SAN FRANCISCO; While Walter Zai was in South Africa watching the wild animals recently, people around the world were watching him.
Mr. Zai, a 37-year-old Swiss engineer, used his mobile phone to send out constant updates and images from his safari for an online audience.
“You feel like you are instantly broadcasting your own life and experiences to your friends at home, and to anyone in the world who wants to join,” said Mr. Zai, who used a new online service called Kyte to create his digital diary.
The social networking phenomenon is leaving the confines of the personal computer. Powerful new mobile devices are allowing people to send round-the-clock updates about their vacations, their moods or their latest haircut.
New online services, with names like Twitter, Radar and Jaiku, hope people will use their ever-present gadget to share (or, inevitably, to overshare) the details of their lives in the same way they have become accustomed to doing on Web sites like MySpace.
Unlike the older networking sites, which are still largely used on PCs, these new phone-oriented services are bringing the burgeoning culture of exhibitionism to more exotic and more personal locations. They are also contributing to the general barrage of white noise and information overload — something that even some participants say they feel ambivalent about.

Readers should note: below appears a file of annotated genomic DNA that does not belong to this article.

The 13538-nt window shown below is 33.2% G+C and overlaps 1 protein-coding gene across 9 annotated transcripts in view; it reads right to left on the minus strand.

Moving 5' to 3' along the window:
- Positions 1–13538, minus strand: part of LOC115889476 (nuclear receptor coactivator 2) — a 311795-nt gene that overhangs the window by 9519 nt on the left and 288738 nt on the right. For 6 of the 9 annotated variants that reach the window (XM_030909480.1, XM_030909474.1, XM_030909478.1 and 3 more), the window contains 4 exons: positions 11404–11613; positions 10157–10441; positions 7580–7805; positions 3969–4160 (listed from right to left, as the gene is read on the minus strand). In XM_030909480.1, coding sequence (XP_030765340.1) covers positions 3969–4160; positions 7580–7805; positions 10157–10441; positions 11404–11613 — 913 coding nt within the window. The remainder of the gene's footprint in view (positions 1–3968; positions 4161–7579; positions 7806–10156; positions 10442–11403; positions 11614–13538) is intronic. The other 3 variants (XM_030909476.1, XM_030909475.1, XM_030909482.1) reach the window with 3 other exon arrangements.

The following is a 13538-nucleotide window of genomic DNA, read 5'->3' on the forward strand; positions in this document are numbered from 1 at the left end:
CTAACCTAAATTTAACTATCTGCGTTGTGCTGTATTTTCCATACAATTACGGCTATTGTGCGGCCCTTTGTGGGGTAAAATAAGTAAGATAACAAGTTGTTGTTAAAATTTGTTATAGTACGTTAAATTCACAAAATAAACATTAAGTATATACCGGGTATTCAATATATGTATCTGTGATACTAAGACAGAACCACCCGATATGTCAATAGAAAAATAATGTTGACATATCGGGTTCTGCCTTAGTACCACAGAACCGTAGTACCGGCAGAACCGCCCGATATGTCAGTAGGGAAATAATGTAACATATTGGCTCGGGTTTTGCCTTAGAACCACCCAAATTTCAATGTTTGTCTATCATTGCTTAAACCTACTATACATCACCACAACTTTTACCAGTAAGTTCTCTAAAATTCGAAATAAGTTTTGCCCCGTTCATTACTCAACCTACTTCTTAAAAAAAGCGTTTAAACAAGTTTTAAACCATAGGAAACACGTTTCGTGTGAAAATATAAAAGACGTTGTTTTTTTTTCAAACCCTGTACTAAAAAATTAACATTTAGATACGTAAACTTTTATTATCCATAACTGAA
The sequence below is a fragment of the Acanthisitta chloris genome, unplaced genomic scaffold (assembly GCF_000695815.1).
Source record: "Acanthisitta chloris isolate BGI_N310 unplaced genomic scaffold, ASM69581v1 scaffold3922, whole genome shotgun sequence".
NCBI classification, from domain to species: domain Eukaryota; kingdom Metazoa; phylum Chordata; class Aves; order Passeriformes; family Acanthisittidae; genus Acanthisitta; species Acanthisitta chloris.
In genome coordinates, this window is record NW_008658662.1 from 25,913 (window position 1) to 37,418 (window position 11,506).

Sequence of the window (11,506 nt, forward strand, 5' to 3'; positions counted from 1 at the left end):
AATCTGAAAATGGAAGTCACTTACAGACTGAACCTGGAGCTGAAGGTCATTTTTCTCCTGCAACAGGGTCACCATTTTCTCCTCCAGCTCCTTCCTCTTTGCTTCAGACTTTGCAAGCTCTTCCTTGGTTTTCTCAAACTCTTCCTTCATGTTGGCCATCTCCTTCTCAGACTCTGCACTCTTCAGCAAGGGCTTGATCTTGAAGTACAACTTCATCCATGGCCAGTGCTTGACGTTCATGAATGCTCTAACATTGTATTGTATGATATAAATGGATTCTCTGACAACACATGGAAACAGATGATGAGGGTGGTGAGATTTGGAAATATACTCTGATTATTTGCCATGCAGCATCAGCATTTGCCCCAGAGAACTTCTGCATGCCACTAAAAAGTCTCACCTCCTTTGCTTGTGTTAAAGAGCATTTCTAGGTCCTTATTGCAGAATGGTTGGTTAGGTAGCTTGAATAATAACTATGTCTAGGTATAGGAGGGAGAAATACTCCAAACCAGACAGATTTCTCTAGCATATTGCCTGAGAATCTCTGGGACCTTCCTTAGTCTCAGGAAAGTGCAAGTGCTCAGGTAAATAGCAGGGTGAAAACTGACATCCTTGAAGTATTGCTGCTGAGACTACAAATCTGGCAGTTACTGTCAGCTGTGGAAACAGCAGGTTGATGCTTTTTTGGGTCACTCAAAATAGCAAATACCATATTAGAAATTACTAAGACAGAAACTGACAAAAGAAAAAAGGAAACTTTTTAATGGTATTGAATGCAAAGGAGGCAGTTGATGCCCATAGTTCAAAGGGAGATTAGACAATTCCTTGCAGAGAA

But such services have the same addictive appeal for young people as BlackBerrys do for busy professionals, said Howard Hartenbaum, a partner at the venture capital firm Draper Richards, which is an investor in Kyte.
“Kids want to be connected to their friends at all times,” Mr. Hartenbaum said. “They can’t do that when you turn off the computer.”
Central to the technology of Kyte and similar services is the marriage of mobile phones and the Web. Users download Kyte software for their phones at www.kyte.tv and can send their photos and videos — however grainy — from the phone to their online Kyte “channel.”
Viewers can tune into the programming on their own phones or on the Kyte site, or they can have the channel show up on their own Web site or social network page. In some cases the video stream can be watched live. Those who are watching the same channel can swap messages with each other and with the channel’s creator, even if he or she is silently stalking wild animals.
Daniel Graf, Kyte’s 32-year-old co-founder, sees each of the world’s hundreds of millions of camera-phone owners as a potential television broadcaster.
“To run a television network used to require expensive cameras, a satellite connection and studios,” Mr. Graf said. “But the production costs have gone down to zero. Now you can share your life over a mobile phone, and someone is always connected, watching.”
Mr. Graf said he was considering several approaches to making money from the service. They include charging companies that want to contribute promotional programming, or advertisements in or alongside the most popular channels. He said he would share that revenue with the channels’ creators. “Whatever works in traditional TV works here,” he said.